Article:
In summary, older adults with diabetes are at a higher risk of developing complications from the disease due to the natural aging process and the body’s decreased ability to heal and repair itself. It’s important for older adults with diabetes to closely manage their blood sugar levels and work closely with their healthcare provider to prevent or minimize these complications.
Physical Limitations Make Managing Diabetes More Difficult
Physical limitations can greatly impact an older adult’s ability to manage their diabetes. Mobility issues can make it difficult for older adults to engage in regular physical activity, which is an important part of diabetes management. Regular exercise helps improve blood sugar control, increases insulin sensitivity, and can also help with weight management. When older adults have difficulty with mobility, it can be harder for them to get to a gym, walk around their neighborhood, or even move around in their own homes. This can make it harder for them to engage in physical activity on a regular basis.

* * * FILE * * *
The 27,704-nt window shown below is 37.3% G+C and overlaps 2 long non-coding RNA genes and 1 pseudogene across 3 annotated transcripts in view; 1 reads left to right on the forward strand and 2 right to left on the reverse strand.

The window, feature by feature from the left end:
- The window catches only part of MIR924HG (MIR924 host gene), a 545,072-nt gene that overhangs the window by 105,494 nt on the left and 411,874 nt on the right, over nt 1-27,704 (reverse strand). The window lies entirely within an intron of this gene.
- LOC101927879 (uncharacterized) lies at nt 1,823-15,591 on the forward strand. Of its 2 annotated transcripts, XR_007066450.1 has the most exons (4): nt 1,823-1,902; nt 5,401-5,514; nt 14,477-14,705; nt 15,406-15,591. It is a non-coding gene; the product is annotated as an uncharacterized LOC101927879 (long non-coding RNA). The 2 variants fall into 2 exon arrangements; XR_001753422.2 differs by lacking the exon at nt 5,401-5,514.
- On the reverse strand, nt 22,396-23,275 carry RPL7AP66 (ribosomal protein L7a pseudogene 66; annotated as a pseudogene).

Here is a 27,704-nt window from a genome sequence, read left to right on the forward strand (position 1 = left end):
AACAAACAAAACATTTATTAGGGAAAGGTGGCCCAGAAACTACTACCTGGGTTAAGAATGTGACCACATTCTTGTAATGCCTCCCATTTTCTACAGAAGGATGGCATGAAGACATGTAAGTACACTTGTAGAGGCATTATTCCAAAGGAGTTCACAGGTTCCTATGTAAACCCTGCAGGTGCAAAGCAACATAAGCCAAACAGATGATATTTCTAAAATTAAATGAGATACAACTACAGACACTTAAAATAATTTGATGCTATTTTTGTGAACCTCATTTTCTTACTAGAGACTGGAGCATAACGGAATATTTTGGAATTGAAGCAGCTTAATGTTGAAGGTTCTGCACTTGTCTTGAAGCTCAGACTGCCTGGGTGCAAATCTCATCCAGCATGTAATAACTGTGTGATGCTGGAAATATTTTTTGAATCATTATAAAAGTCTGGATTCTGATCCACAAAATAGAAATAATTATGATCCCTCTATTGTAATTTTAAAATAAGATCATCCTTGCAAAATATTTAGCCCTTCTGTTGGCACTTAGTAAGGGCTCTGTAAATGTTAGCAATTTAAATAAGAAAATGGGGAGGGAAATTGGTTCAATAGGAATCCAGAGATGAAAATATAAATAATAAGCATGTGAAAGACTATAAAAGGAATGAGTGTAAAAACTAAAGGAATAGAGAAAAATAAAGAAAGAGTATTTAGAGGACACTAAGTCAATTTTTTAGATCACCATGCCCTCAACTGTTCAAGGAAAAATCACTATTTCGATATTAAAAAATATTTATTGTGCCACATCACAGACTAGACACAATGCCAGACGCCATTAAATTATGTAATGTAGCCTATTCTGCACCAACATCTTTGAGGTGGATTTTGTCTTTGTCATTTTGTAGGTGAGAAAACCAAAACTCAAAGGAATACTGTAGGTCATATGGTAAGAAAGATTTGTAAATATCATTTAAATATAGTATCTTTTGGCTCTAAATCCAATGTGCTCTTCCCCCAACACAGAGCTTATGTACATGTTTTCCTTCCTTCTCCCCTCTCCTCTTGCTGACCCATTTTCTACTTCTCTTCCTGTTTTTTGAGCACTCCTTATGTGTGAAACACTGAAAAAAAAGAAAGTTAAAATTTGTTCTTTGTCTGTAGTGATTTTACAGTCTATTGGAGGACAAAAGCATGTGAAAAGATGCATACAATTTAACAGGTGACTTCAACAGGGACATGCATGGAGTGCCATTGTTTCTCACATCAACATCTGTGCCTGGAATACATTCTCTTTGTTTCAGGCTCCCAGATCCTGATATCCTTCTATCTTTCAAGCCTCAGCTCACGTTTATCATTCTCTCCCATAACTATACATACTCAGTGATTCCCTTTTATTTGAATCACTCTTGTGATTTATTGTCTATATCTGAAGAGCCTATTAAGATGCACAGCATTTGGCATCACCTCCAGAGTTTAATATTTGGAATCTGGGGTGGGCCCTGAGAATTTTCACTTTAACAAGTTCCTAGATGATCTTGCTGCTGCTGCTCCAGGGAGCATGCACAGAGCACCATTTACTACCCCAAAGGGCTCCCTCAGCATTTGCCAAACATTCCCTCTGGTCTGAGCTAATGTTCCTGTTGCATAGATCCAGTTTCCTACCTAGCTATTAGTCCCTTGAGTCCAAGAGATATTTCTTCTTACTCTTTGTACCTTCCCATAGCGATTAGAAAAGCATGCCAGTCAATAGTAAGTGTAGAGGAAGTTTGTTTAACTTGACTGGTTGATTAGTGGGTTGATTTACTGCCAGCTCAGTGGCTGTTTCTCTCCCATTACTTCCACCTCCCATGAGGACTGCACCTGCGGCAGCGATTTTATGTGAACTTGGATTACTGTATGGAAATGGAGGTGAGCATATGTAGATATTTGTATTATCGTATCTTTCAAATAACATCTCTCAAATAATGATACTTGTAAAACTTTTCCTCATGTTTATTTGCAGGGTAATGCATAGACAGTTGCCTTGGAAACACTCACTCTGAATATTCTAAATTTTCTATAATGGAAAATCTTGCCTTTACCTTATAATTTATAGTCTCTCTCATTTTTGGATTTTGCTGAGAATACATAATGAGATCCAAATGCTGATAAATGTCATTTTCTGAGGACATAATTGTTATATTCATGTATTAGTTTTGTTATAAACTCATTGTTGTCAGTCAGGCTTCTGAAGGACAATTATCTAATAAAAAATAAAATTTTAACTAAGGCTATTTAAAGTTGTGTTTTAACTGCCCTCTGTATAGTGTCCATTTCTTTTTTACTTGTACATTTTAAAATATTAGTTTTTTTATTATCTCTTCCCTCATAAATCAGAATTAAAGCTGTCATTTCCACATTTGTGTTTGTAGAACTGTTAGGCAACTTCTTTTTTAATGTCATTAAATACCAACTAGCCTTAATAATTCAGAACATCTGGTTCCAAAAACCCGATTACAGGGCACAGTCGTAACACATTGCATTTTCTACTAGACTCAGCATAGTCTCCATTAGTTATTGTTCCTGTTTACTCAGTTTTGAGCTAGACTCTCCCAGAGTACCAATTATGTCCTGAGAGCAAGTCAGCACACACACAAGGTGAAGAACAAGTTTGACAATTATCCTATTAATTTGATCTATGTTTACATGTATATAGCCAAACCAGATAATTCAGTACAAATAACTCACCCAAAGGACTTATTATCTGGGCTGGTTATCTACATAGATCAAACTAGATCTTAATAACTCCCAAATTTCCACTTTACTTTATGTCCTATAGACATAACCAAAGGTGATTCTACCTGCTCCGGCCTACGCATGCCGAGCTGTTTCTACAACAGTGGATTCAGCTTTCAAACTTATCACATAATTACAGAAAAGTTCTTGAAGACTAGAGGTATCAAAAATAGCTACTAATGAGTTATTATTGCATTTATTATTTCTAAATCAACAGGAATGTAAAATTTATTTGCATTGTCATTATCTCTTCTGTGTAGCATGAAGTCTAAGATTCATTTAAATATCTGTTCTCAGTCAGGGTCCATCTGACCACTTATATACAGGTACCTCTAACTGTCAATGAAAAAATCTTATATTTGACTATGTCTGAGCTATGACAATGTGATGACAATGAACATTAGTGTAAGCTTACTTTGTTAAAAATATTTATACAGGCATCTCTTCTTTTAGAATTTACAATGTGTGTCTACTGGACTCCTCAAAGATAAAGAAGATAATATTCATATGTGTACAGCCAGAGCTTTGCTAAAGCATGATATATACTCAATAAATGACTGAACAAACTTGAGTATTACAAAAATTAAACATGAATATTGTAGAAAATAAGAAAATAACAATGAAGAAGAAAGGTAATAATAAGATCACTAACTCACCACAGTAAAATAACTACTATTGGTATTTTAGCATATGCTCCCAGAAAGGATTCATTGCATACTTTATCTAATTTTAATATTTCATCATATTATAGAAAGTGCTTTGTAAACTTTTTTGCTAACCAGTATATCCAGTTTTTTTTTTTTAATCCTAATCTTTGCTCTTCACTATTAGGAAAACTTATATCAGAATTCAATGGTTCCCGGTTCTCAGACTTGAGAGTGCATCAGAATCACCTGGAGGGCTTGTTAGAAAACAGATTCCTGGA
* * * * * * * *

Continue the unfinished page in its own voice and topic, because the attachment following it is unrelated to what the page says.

Limited dexterity is another physical limitation that can make it harder for older adults to manage their diabetes. Self-monitoring of blood sugar levels requires the ability to handle small devices, such as glucose meters, and to perform finger pricks to obtain a drop of blood. For older adults with arthritis or other conditions that affect the hands, it can be difficult to perform these tasks.
Administering insulin injections is also a task that requires dexterity. Insulin injections are typically given via a syringe and needle or a pen-like device. For older adults with arthritis or other conditions that affect the hands, it can be difficult to hold and manipulate these devices. Additionally, older adults may have difficulty with fine motor skills, making it harder to inject insulin accurately and at the correct dosage.